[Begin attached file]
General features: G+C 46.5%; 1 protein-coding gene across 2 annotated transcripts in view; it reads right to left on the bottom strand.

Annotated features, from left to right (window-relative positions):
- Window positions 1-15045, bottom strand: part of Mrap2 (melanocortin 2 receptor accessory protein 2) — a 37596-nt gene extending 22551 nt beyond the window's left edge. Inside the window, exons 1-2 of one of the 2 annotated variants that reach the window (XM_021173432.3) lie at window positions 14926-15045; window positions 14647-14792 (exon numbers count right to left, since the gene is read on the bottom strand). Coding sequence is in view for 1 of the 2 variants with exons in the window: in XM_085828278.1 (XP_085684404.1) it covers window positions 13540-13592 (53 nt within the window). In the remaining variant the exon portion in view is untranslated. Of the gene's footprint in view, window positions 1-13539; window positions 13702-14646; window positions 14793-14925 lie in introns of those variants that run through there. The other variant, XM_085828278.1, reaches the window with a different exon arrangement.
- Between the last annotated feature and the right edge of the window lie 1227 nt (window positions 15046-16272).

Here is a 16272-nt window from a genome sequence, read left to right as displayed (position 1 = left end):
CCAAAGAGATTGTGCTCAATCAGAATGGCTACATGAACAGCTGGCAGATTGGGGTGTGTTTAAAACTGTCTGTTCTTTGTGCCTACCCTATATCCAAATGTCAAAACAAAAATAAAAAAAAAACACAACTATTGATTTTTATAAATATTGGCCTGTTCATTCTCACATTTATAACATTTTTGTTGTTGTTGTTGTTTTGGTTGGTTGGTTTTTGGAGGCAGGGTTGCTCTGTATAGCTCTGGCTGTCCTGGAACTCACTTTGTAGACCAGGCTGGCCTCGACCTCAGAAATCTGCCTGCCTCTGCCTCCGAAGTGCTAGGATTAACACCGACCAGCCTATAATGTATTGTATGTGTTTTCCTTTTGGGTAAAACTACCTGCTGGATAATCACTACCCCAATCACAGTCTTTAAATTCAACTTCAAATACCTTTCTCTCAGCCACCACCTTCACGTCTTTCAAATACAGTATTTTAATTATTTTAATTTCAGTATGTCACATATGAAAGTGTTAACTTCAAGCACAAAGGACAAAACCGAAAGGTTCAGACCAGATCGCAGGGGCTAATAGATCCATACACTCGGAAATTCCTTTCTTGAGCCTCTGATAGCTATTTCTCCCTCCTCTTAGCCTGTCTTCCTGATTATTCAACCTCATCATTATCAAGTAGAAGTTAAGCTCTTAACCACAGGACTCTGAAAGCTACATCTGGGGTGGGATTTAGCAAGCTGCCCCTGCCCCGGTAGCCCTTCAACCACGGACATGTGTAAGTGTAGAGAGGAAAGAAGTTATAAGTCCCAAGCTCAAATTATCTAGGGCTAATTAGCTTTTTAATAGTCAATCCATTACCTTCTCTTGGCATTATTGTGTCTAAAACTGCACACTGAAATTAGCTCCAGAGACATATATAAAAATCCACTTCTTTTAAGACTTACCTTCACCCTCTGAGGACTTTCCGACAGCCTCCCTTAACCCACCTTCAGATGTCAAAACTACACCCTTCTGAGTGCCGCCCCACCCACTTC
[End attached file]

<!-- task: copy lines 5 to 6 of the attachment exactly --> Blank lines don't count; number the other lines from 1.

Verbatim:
Here is a 16272-nt window from a genome sequence, read left to right as displayed (position 1 = left end):
CCAAAGAGATTGTGCTCAATCAGAATGGCTACATGAACAGCTGGCAGATTGGGGTGTGTTTAAAACTGTCTGTTCTTTGTGCCTACCCTATATCCAAATGTCAAAACAAAAATAAAAAAAAAACACAACTATTGATTTTTATAAATATTGGCCTGTTCATTCTCACATTTATAACATTTTTGTTGTTGTTGTTGTTTTGGTTGGTTGGTTTTTGGAGGCAGGGTTGCTCTGTATAGCTCTGGCTGTCCTGGAACTCACTTTGTAGACCAGGCTGGCCTCGACCTCAGAAATCTGCCTGCCTCTGCCTCCGAAGTGCTAGGATTAACACCGACCAGCCTATAATGTATTGTATGTGTTTTCCTTTTGGGTAAAACTACCTGCTGGATAATCACTACCCCAATCACAGTCTTTAAATTCAACTTCAAATACCTTTCTCTCAGCCACCACCTTCACGTCTTTCAAATACAGTATTTTAATTATTTTAATTTCAGTATGTCACATATGAAAGTGTTAACTTCAAGCACAAAGGACAAAACCGAAAGGTTCAGACCAGATCGCAGGGGCTAATAGATCCATACACTCGGAAATTCCTTTCTTGAGCCTCTGATAGCTATTTCTCCCTCCTCTTAGCCTGTCTTCCTGATTATTCAACCTCATCATTATCAAGTAGAAGTTAAGCTCTTAACCACAGGACTCTGAAAGCTACATCTGGGGTGGGATTTAGCAAGCTGCCCCTGCCCCGGTAGCCCTTCAACCACGGACATGTGTAAGTGTAGAGAGGAAAGAAGTTATAAGTCCCAAGCTCAAATTATCTAGGGCTAATTAGCTTTTTAATAGTCAATCCATTACCTTCTCTTGGCATTATTGTGTCTAAAACTGCACACTGAAATTAGCTCCAGAGACATATATAAAAATCCACTTCTTTTAAGACTTACCTTCACCCTCTGAGGACTTTCCGACAGCCTCCCTTAACCCACCTTCAGATGTCAAAACTACACCCTTCTGAGTGCCGCCCCACCCACTTC